TOKYO/SINGAPORE — The dollar slipped to a seven-week low against the yen yesterday as a sell-off in emerging market currencies late last week prompted investors to seek shelter in the safe-haven Japanese currency.
The dollar fell as low as 101,77 yen, its lowest level since early December, and last stood at 102,36 yen, steady from late United States levels last week. It has fallen about 2,1% in the past three sessions.
“It was all driven by stop-loss selling in thin, pre-Tokyo markets,” said Jeffrey Halley, FX trader for Saxo Capital Markets in Singapore, referring to the dollar’s earlier drop to a seven-week low against the yen.
“The market is definitely focusing on EM, particularly the weak EM countries,” he said.
Halley said, however, that US names and Japanese importers have been good buyers of the dollar on dips, adding that the dollar seemed likely to be supported at levels near 101,80 yen for now.
Emerging market (EM) currencies from Turkey to Argentine were dumped last week, making investors nervous that the shakeout in markets could lead to a full-blown financial crisis.
Some of the selling in emerging markets also had its roots in domestic factors. In Turkey, political concerns had a negative impact on markets, while Argentina abandoned support of its peso on the open market last week, sending the currency skidding to its biggest drop since the 2002 financial crisis.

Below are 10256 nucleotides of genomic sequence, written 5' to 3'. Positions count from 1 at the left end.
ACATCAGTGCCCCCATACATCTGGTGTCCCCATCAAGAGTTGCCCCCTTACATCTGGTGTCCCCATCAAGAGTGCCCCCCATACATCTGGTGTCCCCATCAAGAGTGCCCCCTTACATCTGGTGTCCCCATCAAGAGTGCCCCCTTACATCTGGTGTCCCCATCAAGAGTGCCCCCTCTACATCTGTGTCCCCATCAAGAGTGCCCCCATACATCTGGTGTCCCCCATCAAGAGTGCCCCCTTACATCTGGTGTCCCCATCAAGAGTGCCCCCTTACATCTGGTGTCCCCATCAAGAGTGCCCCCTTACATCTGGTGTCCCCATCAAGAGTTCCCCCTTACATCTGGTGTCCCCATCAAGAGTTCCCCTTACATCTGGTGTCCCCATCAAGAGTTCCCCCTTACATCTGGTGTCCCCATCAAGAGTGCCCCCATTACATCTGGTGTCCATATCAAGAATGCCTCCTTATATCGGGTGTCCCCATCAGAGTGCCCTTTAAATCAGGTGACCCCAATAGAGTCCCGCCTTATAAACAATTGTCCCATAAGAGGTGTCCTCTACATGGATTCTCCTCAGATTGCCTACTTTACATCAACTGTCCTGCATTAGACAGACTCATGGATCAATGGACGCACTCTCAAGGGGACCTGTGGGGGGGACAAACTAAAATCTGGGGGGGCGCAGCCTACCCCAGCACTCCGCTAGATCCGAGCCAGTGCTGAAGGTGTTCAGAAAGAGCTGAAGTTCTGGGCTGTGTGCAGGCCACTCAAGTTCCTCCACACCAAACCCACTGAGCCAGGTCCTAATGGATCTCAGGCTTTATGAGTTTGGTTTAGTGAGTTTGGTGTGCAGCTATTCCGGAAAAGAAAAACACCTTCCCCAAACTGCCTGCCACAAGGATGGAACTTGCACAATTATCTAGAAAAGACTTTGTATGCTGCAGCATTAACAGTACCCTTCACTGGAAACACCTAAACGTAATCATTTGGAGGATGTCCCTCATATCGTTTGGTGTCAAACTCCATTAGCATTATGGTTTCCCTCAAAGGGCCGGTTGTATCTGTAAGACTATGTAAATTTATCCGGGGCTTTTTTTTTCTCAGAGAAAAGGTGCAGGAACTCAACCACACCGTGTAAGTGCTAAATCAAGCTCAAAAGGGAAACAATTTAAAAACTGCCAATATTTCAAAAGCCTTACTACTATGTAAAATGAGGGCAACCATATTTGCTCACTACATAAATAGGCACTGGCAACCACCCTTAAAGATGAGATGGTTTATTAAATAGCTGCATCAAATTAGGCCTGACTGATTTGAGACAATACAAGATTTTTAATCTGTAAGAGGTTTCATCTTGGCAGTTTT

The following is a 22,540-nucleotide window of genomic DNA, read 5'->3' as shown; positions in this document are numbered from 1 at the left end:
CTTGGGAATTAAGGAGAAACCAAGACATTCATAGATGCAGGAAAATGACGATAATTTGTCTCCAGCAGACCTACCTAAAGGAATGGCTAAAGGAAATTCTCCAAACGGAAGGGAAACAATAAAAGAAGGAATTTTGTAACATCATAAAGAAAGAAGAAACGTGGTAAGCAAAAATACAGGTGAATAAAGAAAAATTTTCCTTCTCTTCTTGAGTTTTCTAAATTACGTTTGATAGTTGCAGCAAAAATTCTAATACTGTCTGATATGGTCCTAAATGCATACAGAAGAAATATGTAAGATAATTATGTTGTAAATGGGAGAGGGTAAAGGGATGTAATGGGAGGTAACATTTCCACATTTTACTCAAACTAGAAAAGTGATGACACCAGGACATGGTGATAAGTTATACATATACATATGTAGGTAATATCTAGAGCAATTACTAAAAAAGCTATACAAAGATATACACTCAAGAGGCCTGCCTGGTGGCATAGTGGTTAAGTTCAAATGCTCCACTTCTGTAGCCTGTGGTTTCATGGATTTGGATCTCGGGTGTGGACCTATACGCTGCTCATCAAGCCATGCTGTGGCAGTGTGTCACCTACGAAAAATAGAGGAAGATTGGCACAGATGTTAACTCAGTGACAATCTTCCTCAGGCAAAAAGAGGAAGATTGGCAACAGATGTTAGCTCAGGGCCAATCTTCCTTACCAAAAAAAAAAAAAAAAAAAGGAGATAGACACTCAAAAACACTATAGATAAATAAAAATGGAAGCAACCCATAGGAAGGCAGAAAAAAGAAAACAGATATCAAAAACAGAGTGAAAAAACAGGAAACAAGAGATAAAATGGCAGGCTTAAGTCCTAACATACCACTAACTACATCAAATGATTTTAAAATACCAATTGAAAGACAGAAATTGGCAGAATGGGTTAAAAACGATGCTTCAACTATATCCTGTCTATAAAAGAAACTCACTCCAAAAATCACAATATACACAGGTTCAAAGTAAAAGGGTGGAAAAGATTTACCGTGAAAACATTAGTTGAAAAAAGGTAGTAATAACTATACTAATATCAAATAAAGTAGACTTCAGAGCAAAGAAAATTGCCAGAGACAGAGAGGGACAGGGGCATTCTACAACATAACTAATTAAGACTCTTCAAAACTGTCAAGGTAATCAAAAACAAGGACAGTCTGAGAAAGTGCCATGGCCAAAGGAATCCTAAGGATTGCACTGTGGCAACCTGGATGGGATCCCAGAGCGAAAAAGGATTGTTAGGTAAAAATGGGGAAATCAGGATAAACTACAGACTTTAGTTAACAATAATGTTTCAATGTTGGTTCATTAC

However, an underlying concern was that tighter US monetary policy could encourage a shift of funds back to the United States from emerging markets that had enjoyed a flood of cheap money from the Federal Reserve’s money printing programme, known as quantitative easing.
In addition, tightening credit conditions in China as the government seeks to curb growth in high-risk lending heightened fears about a possible slowdown in Asia’s economic powerhouse.
“Market positioning also likely played a role in the volatile price action. For some currencies, positioning has become slightly stretched, particularly in the yen,” Barclays analysts said in a note to clients.
“In a context of market liquidation of the magnitude we witnessed on Friday, it is logical that some of the previously strong performing trades were unwound,” they said.
Indeed, data from the US Commodity Futures Trading Commission showed speculators’ net selling in yen futures traded in Chicago remained high. As of last Tuesday, net yen short positions stood at 114 961 contracts, near a 6-1/2-year high of 143 822 contracts set late December.
Investors had sold the yen heavily on the notion that a cocktail of a solid global recovery and Japan’s hyper-easy monetary policy will spur yen-carry trades — borrowing the yen and converting it to higher-yielding currencies, many of them in emerging markets.